Health clinic quality notches up

P1030304

By Pat Grubb

Things are trending in the right direction at the Point Roberts hospital district, going by the results of a survey presented to district commissioners on March 10 by Unity Care NW chief operating officer Shanon Hardie.

“I think the results are pretty darned good,” Hardie said, referring to a 2015 fourth quarter quality improvement report and survey. “The takeaway from this – all the measures are green. Point Roberts tied with one other care team for having the most improvement on their quality improvement measures,” she said.

Unity Care NW, formerly known as Interfaith Coalition, manages the Point Roberts clinic under the overview of the Point Roberts Hospital District. It operates medical and dental clinics in Bellingham and Ferndale as well on the Point. The Point Roberts clinic sees an average of about 550 patients each quarter and monitors their health using a number of different measures.

For example, 60 percent of patients in the fourth quarter of 2014 kept their blood pressure under 140 over 90; in 2015 that figure increased to 74 percent. Diabetic patients are monitored under four separate measures (eye exams, blood sugar levels over time, nerve damage screening and poor blood level control) and in all four areas, the clinic exceeded the goals set for the quarter.

In term of client satisfaction, 91 percent said they were very satisfied with the quality of care that they had received with similar results for telephone service, wait times in the clinic and ability to get appointments.

The number of patients that have no insurance has declined dramatically since the implementation of the Affordable Care Act from 13 percent in 2013 to 6 percent in 2015. This, coupled with a 4 percent increase in patient visits, in-house pharmacy savings and reduced overhead resulted in a surplus of $38,500 for 2015. “One of the things I’d like staff to consider is, what should be done with that surplus,” said Hardie, prompting a caution from the district’s financial auditor SuzAnne Kinsey.

“I have to be cautious,” Kinsey said, “just because we had a surplus last year doesn’t mean that we’ll have a surplus this year.” Hardie agreed and added that the regular reviews performed would allow tracking financial trends.

Nurse practitioner Natalié Davidson suggested the community could benefit from increased mental health services. “There’s a core group of individuals who teeter on the edge quite a lot and it’s not something I want to make a mistake at,” she said, adding that while she felt comfortable dealing with less acute conditions such as depression or anxiety, it would be desirable to have support service for patients suffering from more serious afflictions, such as schizophrenia.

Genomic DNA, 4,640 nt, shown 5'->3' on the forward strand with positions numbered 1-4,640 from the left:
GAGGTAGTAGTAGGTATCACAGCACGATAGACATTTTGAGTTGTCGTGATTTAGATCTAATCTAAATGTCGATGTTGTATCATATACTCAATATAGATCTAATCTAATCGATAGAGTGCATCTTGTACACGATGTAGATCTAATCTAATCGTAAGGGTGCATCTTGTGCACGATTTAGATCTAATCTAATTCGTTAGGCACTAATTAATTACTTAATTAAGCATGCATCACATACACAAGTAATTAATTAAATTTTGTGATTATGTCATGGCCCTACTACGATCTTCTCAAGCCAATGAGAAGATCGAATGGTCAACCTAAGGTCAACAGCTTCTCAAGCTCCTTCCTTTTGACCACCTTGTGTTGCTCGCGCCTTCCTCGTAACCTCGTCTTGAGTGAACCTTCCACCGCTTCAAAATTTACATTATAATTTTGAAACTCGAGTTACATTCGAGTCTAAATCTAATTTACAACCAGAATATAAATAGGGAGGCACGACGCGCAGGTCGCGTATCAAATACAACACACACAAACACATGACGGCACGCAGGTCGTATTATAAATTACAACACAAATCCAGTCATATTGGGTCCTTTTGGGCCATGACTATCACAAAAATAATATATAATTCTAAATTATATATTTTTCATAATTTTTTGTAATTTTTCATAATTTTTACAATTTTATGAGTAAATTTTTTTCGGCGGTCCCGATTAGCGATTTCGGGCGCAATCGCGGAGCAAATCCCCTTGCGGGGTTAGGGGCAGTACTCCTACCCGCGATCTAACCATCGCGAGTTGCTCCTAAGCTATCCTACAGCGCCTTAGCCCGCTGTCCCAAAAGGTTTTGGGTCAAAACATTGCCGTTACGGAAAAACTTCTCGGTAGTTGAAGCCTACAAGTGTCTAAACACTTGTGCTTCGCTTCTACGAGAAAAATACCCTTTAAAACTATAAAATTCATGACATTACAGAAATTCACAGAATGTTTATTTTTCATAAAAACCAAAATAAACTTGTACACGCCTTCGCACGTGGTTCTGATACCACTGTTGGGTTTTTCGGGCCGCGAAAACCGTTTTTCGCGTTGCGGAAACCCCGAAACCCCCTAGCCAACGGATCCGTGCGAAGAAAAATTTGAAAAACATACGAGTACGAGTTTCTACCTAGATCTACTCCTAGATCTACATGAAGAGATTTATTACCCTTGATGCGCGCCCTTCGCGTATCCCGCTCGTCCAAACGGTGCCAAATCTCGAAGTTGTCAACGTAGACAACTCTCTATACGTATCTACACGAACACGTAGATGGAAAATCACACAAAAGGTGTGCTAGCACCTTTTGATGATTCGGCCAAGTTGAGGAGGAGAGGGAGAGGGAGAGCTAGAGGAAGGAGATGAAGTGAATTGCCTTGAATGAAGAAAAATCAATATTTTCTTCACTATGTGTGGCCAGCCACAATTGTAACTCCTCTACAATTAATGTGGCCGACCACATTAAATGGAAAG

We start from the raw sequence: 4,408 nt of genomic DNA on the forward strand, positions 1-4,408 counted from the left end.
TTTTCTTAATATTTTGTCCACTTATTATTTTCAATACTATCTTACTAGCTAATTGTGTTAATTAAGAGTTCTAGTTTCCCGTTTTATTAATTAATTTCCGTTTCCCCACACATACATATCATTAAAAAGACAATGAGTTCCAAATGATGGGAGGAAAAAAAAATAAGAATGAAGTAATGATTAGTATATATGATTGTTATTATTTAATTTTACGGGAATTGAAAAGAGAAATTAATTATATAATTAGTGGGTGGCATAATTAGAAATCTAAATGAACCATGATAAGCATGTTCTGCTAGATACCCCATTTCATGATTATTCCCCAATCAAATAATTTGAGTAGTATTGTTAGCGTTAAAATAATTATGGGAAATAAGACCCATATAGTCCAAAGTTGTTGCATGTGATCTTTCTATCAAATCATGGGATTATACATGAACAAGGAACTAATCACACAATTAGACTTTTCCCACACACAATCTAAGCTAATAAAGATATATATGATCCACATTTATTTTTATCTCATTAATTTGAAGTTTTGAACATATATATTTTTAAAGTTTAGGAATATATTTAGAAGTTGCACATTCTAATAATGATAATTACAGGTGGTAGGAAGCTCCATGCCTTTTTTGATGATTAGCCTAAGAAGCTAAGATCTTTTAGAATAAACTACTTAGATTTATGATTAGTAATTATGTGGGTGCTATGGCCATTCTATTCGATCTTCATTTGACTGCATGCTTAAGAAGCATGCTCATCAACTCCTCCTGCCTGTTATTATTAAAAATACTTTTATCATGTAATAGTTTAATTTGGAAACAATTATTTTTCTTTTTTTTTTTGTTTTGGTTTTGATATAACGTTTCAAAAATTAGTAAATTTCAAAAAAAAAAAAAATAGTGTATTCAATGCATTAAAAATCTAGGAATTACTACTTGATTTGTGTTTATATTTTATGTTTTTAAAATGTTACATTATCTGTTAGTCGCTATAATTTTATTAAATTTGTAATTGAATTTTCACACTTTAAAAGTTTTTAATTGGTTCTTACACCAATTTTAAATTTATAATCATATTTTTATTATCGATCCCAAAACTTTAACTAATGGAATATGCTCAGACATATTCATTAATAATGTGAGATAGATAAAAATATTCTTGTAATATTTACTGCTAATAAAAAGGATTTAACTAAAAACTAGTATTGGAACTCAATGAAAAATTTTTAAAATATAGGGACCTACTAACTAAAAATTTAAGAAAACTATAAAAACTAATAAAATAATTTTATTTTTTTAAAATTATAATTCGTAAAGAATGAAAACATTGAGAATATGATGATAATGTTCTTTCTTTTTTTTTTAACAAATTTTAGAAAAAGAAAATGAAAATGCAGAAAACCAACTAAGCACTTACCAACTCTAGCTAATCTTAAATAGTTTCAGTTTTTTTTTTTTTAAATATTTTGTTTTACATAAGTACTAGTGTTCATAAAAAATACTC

Hospital district superintendent Elaine Komusi said the district had explored the possibility of providing counseling services in the past but had been brought up short due to the clinic’s lack of soundproofing given that counseling would take place during regular clinic hours. Nevertheless, the district has been in communication with possible mental health counselors and would report on progress.

Reached following the meeting, Hardie explained that most of the measures being tracked are determined by priorities set at the state and national level. Chronic conditions such as diabetes and hypertension and screening for cervical and colorectal cancers are commonly state and national priorities as they are important indicators of quality and patient outcomes.

She added that Point Roberts is unique in Unity’s system in that it not only serves as the primary care provider for some of the community but also as an urgent care center for patients who seek their primary care elsewhere.

“Some folks who live on the Point go to our clinic when they have an urgent need come up and it is more convenient than traveling to their primary care provider outside Point Roberts. We also get a lot of visitors in the summer who only make Point Roberts their home seasonally and therefore get their primary care elsewhere. As a result, the clinic does not have the opportunity to impact or improve many of these measures for those who are only seeking urgent care from us,” she explained.

In other business, the board agreed to participate in the health fair to be held in August in conjunction with the fire district and other health service providers.

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